Thousands of rival Wales and England fans are likely to be sat together in the French stadium hosting their Euro 2016 group match next month.
Supporters who bought their tickets from the allocation given to the respective FAs will be in segregated areas at Lens’ Stade Bollaert-Delelis.
But police expect British-based fans to have bought the bulk of the remaining tickets, which are not segregated.
They appealed for fans to behave while in Lens for the match on 16 June.
The stadium has a capacity of 35,000, the second smallest in the tournament.
The Football Association of Wales (FAW) was allocated just over 5,000 tickets and England’s FA just over 6,000.
Supt Steve Furnham, of South Wales Police, who is in charge of Wales’ police liaison for the tournament, said he expected that “the vast majority of people inside that stadium will be British nationals supporting either England or Wales”.
He said he had full confidence in both the French police to cope, and in the fans themselves.
“The French police have got tried and tested procedures and they are well-versed in policing operations and football operations,” he told BBC Radio Wales’ Good Evening Wales.
“Lens has held games there before and this is not new to our colleagues in Lens or Lens itself, but obviously with thousands of British nationals descending on that town we can expect to see people mingling.”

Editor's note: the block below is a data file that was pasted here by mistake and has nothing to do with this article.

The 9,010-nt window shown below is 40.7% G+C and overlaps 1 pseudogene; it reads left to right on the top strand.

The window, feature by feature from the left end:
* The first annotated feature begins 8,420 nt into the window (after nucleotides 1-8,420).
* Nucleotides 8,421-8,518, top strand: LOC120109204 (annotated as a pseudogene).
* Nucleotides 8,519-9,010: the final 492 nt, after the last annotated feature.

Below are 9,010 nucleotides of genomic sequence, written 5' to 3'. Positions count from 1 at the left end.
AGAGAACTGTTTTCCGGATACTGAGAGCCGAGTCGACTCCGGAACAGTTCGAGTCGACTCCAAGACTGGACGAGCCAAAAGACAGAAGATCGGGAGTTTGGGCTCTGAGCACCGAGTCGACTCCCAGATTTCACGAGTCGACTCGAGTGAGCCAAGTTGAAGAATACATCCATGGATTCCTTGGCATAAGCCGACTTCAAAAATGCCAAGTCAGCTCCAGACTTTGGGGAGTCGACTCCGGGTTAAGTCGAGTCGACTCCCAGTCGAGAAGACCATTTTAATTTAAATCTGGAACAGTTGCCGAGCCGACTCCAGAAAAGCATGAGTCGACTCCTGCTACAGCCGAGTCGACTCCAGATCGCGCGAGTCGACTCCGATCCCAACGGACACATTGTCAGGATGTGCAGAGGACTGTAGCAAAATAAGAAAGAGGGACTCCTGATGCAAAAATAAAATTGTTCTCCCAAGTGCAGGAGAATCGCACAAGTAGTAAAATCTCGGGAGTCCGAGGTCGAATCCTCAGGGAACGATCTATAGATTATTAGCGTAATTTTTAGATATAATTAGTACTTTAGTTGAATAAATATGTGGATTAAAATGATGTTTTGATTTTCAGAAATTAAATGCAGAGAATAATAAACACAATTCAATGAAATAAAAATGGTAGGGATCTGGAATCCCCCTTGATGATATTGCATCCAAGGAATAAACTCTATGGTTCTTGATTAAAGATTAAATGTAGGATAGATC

Supporters travelling to France for the tournament can also expect far higher levels of security following the terrorist attacks in Paris and Brussels and Supt Furnham asked for that to be borne in mind.
“What Welsh fans must have in their mind is that the French police are there for the football, but also there for the counter terrorism operation and that will be at the forefront of their mind,” he said.
“What we would please, please ask Welsh fans is to behave whilst out there.
“What we do not want to be doing is giving our French colleagues any additional concern or worries on top of what they have got to deal with.”
He also revealed that bags will be banned from Euro 2016 stadia.
Similar measures were in place for France’s Six Nations matches earlier this year at the Stade de France in Paris.
The Mayor of Lens previously urged fans without tickets to stay away from the town on the day of the match itself.